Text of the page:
The San Diego Unified school board is waffling on a plan to pull federal money for disadvantaged students from some schools to give it to those with the highest poverty levels, leaving it poised to undo one of its most bitterly contested decisions. Backtracking would indicate a huge shift in the school board’s strategy to help poor students catch up to their better-off classmates in San Diego Unified.
The school district has been planning to gradually shift roughly $21 million in federal money for disadvantaged students away from schools with lower percentages of poor children and give it only to those where at least 75 percent of students get free or reduced price lunches. The change was supposed to happen over five years, pulling the money away from more and more schools each year. An estimated 59 schools would lose funds.
The decision was meant to tackle the dragging achievement of the poorest schools, many of which are in the southern stretches of the school district like City Heights and Skyline. The federal money is meant to address the greater needs of poor children and help them catch up to their wealthier classmates, who typically perform better in school.
Schools decide how to spend the money to help poor students, buying things like extra counselors, more computer programs or other resources that go beyond what schools ordinarily provide. School board members Richard Barrera, Scott Barnett and Shelia Jackson voted last year to shift the money.
Concentrating the money on the schools with the very highest poverty rates has been politically charged, pitting schools against each other on the touchy question of which need the money most.
Schools that stand to lose argue that they desperately need the money to help their poor students, who still have needs even if they go to school with wealthy classmates. Schools that stand to gain argue that San Diego Unified needs to focus its scant resources on the schools with the highest poverty levels.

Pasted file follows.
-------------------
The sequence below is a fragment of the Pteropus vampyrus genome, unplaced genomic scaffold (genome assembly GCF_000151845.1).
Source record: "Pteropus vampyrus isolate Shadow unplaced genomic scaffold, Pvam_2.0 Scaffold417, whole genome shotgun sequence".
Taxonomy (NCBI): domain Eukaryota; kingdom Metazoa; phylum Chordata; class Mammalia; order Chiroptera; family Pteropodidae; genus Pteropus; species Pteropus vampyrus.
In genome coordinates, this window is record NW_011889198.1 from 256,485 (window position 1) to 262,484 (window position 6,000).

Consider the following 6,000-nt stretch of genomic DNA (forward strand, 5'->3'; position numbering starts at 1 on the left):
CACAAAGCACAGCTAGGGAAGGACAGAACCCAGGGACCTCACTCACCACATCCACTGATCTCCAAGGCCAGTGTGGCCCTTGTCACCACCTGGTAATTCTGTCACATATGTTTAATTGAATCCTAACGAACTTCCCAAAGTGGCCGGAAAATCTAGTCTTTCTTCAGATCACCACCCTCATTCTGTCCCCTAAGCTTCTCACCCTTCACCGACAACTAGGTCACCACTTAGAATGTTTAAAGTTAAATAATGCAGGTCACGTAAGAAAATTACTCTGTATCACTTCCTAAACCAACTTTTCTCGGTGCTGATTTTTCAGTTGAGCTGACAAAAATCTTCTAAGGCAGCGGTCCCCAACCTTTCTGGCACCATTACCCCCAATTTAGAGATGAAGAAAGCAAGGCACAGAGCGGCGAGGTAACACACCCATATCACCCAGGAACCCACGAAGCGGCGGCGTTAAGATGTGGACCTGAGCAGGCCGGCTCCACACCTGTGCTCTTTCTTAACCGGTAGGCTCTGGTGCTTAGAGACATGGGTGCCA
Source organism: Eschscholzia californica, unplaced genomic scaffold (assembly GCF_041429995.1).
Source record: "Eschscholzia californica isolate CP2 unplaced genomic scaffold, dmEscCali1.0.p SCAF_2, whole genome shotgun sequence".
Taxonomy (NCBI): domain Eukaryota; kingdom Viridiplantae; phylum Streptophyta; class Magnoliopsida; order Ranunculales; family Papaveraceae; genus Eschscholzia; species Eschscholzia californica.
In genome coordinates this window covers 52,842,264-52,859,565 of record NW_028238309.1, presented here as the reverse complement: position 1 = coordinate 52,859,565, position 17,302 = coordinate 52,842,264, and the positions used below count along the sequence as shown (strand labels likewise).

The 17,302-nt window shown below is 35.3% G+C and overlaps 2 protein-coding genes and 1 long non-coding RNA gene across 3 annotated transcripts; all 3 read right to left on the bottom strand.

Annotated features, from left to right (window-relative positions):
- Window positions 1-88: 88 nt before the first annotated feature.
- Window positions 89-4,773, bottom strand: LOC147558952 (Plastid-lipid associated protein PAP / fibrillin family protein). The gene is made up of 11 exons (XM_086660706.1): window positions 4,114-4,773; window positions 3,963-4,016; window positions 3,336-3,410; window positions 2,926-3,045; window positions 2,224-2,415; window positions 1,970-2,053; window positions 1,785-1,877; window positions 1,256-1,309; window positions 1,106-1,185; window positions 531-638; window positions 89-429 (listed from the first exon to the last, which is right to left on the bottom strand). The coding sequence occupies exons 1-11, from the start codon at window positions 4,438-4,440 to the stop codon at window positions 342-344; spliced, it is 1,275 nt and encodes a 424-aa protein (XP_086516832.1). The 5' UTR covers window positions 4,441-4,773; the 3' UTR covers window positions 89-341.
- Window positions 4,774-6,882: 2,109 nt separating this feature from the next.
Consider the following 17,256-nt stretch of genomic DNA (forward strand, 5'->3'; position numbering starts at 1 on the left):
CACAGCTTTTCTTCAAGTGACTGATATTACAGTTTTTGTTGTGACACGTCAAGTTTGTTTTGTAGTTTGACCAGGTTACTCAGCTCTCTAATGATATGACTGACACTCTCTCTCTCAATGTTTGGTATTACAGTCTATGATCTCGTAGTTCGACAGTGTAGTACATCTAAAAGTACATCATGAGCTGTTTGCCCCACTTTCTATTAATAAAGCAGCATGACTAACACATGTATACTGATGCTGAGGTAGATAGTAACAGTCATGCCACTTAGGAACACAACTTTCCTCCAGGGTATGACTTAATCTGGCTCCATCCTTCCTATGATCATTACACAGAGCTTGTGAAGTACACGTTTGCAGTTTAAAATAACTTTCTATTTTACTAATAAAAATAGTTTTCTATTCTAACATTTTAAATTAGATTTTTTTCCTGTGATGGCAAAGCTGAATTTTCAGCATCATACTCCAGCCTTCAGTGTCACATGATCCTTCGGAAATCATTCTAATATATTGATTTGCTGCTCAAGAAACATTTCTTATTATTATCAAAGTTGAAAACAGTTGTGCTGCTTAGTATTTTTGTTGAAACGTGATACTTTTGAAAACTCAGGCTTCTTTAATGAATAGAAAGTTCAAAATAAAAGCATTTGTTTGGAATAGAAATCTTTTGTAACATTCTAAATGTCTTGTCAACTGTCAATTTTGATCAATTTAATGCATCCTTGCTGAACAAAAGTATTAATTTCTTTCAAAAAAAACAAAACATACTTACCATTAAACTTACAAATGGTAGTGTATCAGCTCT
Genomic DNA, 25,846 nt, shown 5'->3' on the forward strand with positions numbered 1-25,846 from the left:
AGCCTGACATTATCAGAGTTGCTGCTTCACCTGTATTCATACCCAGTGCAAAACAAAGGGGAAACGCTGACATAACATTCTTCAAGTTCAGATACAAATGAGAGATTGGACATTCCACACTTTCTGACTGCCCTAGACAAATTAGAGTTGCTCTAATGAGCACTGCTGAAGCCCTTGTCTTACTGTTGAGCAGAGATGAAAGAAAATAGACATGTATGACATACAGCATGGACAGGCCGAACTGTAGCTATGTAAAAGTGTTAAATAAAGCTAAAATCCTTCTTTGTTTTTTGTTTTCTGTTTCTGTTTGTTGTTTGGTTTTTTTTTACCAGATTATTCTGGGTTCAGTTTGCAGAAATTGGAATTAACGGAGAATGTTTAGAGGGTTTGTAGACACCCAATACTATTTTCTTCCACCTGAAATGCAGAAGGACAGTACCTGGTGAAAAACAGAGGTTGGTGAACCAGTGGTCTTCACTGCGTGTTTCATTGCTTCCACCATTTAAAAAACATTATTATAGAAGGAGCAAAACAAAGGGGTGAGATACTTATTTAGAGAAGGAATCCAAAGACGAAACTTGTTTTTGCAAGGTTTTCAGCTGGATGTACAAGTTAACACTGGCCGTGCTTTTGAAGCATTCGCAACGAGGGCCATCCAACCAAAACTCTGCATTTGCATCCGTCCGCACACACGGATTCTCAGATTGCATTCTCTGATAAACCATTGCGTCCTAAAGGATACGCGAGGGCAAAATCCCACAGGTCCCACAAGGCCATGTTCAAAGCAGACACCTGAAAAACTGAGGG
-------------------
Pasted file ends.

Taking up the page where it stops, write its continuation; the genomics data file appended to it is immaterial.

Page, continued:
“This money needs to be concentrated where there’s the highest need,” said Sara Gurling, whose son goes to kindergarten at Cherokee Point Elementary in City Heights, which would gain more money if the funds were shifted. “That’s where it’s supposed to be.”
School board member John Lee Evans, who abstained from the original vote, proposed stopping the change on Tuesday night. He argued the existing system already provides for the greater needs of schools with higher poverty by giving them more money per student. Board member Kevin Beiser, who was absent for the controversial vote last year, argued that struggling families in seemingly better-off neighborhoods like Tierrasanta and Clairemont would lose out.
“We should help more kids in poverty — not less,” Beiser said.
Barnett proved to be the swing vote. He argued that since San Diego Unified has no data on whether the federal money is actually improving student achievement, it made no sense to make a radical change in how it was divvied up.
“I made an uneducated, uninformed, kneejerk decision last year without any data or facts,” Barnett said, pointing out that it was one of his first meetings on the school board.
Evans, Beiser and Barnett all backed the idea of stopping the shift, but voted to delay a decision until the end of the month. Barnett said he still wanted to analyze how San Diego Unified spent the federal money, including dollars not directly sent to schools but instead devoted to central programs such as transportation.
Barrera and Jackson opposed the move. Barrera said it would be disappointing to backtrack on the plan, saying they were stepping away from a decision that would focus the money where it was most needed.
Jackson argued San Diego Unified was diluting the funds by spreading them to schools with lower poverty. She has championed the idea of focusing the money on the poorest schools.
“This flip-flopping back and forth is causing the public to lose confidence in this board,” Jackson said.
Emily Alpert is the education reporter for voiceofsandiego.org. What should she write about next? Please contact her directly at email@example.com.
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